Wed Apr 23 14:48:19 SAST 2014
Wed Apr 23 14:48:20 SAST 2014

Outlaw forced marriages, urge maidens

Jul 10, 2012 | Canaan Mdletshe |   308 comments

THE government must do away with out-dated traditions that discriminate against women and children, such as forced marriages (ukuthwala).

VIRTUOUS: Thenjiwe Hadebe, Indoni 2012 winner, and her first princess Nomfundo Mbotho.

This appeal was made by young girls from various parts of KwaZulu-Natal who participated in a two-week-long programme organised by Indoni - a moral regeneration programme that focuses on empowering young people.

Indoni uses culture, tradition and identity to bring about behavioural change.

The programme provides young people with the skills and competencies necessary to contribute positively to society.

"As Zulus, we have good traditions that we should be proud of. Among these is the annual Reed Dance.

"But we also have outdated practices such as ukuthwala or forced marriage," said Thenjiwe Hadebe from Umsinga.

Hadebe won the Indoni 2012 competition and earned a bursary to study any culturally-related course at a university of her choice.

Slindile Dlamini, from Ladysmith, said they were taught to respect their parents and other people, as well as about their culture at the programme.

Dlamini also lashed out at forced marriages.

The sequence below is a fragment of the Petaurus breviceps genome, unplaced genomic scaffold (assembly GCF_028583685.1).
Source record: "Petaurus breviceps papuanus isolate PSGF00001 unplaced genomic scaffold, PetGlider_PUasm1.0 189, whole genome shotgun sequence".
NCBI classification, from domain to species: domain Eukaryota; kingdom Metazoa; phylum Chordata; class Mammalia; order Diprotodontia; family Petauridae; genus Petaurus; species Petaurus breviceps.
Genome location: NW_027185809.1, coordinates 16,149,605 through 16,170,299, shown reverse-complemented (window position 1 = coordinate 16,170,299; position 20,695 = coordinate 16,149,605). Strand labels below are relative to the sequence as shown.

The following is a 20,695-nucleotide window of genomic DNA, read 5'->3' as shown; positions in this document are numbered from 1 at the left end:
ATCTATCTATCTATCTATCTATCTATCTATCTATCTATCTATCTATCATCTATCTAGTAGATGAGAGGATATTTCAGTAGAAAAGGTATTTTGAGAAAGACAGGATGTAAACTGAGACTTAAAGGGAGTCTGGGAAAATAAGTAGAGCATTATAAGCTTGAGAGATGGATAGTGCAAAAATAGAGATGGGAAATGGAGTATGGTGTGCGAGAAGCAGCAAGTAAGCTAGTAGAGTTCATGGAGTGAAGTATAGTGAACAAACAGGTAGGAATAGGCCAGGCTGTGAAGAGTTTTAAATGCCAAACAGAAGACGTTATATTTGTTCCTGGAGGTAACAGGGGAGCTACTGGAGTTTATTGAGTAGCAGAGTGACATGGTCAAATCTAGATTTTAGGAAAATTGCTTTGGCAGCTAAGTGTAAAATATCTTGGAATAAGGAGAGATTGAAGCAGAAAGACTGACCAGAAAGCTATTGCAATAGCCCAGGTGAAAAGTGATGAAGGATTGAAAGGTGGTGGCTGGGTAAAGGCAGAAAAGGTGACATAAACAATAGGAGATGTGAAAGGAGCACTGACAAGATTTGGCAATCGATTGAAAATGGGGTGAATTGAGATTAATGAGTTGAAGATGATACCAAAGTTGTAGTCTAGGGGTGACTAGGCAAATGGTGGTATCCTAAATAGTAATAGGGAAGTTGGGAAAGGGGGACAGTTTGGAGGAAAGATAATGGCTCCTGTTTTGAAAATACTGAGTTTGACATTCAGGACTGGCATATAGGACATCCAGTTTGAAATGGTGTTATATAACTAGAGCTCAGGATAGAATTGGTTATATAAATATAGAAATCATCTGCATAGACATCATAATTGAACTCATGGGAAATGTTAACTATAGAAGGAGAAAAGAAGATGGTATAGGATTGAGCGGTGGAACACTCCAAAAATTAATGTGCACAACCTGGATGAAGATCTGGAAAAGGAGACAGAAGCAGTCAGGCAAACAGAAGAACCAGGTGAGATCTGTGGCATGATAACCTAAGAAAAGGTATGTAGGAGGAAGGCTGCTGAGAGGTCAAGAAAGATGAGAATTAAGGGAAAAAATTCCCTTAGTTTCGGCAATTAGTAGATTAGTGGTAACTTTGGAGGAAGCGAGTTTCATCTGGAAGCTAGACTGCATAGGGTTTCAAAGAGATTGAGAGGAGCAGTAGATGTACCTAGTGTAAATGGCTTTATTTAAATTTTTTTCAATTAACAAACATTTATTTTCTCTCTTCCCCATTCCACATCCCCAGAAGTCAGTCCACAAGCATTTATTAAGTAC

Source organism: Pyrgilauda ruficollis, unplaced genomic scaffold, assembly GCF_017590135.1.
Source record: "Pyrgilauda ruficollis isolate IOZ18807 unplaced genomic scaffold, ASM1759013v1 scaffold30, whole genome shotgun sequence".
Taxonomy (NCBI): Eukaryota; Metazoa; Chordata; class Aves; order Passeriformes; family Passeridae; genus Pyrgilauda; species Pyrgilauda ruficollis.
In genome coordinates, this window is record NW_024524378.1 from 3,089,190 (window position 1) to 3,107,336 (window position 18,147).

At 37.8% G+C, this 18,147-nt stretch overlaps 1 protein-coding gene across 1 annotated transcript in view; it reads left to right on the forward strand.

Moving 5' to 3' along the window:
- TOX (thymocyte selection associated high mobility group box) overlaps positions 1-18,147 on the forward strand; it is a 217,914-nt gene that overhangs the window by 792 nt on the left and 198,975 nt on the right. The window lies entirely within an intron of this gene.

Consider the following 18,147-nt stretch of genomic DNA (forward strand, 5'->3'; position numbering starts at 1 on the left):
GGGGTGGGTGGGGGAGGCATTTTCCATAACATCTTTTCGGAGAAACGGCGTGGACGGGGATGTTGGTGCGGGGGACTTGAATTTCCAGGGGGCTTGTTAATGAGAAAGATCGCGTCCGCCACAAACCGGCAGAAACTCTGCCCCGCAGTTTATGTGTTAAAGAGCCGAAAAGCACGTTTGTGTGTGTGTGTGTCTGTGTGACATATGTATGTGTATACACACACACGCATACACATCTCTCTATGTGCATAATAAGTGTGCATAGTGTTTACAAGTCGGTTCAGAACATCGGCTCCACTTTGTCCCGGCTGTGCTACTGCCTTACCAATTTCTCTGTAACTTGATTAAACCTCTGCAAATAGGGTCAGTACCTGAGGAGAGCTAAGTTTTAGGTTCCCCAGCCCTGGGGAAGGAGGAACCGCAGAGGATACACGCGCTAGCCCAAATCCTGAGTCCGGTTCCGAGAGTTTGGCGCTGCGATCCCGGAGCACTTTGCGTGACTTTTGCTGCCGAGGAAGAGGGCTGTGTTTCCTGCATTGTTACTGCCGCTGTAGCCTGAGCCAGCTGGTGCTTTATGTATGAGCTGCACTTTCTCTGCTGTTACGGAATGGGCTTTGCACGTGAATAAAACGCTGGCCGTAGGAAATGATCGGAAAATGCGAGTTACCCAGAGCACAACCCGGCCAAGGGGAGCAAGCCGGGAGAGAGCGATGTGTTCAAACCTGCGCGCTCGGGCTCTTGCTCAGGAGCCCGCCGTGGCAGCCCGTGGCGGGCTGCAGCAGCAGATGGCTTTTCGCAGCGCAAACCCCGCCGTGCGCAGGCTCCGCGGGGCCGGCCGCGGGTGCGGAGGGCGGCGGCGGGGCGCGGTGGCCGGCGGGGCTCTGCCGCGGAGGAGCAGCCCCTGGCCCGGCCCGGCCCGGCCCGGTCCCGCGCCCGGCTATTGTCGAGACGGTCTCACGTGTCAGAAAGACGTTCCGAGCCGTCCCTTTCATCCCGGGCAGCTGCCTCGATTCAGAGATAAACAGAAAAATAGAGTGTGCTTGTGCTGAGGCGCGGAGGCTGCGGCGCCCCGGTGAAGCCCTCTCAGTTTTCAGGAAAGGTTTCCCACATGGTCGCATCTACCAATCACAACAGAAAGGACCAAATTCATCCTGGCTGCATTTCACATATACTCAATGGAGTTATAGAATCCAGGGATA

"It's not right. Maybe past generations had no problem with the practice, but we are definitely against it.

"It should not have been allowed in the first place. Those still practising it should be sentenced to a life in prison," she said.

KwaZulu-Natal legislature speaker Peggy Nkonyeni said the government was against traditions that made women and children inferior citizens.

She singled out ukungenwa (where a widow is forced to marry her late husband's brother.

"How can members of your family decide that because your husband has died, his brother, who you have no feelings for, should now be your husband?

"We discourage such practices," said Nkonyeni.

Indoni founder Nomcebo Mthembu said while her's was the first cultural school in the country, they had branches in all the provinces.

"She said each province had its own camp where 200 children were admitted.

"The aim of these camps is to teach young people about their culture and traditions.

"While this is happening at national level, we want to take it further by teaching young Africans about their unique traditions," she said.

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